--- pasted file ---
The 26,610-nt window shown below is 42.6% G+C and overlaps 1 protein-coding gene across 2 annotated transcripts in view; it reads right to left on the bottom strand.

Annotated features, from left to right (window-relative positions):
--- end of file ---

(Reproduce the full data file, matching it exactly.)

The 26,610-nt window shown below is 42.6% G+C and overlaps 1 protein-coding gene across 2 annotated transcripts in view; it reads right to left on the bottom strand.

Annotated features, from left to right (window-relative positions):